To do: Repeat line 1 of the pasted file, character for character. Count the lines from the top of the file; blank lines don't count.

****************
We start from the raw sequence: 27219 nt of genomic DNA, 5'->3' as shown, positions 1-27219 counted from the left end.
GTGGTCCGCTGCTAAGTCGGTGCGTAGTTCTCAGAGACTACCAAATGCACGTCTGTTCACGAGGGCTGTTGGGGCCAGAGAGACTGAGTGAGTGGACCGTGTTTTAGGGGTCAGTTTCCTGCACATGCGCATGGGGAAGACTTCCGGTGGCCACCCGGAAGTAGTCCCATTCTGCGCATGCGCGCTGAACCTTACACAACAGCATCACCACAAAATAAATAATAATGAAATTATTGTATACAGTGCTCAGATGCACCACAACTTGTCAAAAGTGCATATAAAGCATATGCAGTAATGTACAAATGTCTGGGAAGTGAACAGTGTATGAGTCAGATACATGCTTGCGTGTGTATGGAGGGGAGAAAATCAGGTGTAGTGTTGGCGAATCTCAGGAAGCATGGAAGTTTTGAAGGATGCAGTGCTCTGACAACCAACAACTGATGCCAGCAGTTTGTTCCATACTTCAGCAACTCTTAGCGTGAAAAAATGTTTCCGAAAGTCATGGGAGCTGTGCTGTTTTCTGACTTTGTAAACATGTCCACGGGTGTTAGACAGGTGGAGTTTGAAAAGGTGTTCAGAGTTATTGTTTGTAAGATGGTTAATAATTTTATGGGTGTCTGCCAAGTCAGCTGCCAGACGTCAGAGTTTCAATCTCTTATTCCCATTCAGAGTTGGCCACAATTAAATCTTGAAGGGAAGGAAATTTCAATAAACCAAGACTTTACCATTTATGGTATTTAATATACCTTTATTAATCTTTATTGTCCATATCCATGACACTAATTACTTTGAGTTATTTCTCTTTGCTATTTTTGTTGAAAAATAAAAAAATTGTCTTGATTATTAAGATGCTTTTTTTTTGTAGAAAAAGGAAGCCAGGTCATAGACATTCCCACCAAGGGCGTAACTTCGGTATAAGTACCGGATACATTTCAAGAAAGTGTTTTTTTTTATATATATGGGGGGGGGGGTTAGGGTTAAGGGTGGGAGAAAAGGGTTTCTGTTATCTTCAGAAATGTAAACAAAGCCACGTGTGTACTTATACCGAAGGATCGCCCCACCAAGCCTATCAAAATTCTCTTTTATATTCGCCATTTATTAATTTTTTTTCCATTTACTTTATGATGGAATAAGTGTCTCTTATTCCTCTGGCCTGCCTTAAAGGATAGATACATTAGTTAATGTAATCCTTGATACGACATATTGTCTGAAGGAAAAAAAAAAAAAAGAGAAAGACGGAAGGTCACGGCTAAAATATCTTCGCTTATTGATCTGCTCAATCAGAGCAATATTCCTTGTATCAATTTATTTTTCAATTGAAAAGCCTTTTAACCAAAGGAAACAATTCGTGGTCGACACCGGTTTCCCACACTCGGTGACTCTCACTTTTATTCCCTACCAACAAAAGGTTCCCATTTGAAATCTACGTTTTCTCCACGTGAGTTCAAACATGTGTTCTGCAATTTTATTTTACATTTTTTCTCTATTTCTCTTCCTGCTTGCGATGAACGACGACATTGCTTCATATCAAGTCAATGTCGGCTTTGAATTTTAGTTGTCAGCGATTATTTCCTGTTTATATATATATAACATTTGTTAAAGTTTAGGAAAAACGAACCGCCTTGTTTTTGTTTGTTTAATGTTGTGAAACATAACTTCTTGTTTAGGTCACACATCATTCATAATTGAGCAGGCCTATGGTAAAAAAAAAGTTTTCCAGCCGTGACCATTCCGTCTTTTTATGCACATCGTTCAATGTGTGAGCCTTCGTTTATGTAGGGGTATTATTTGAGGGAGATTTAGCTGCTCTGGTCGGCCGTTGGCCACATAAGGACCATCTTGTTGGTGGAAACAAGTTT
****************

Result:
We start from the raw sequence: 27219 nt of genomic DNA, 5'->3' as shown, positions 1-27219 counted from the left end.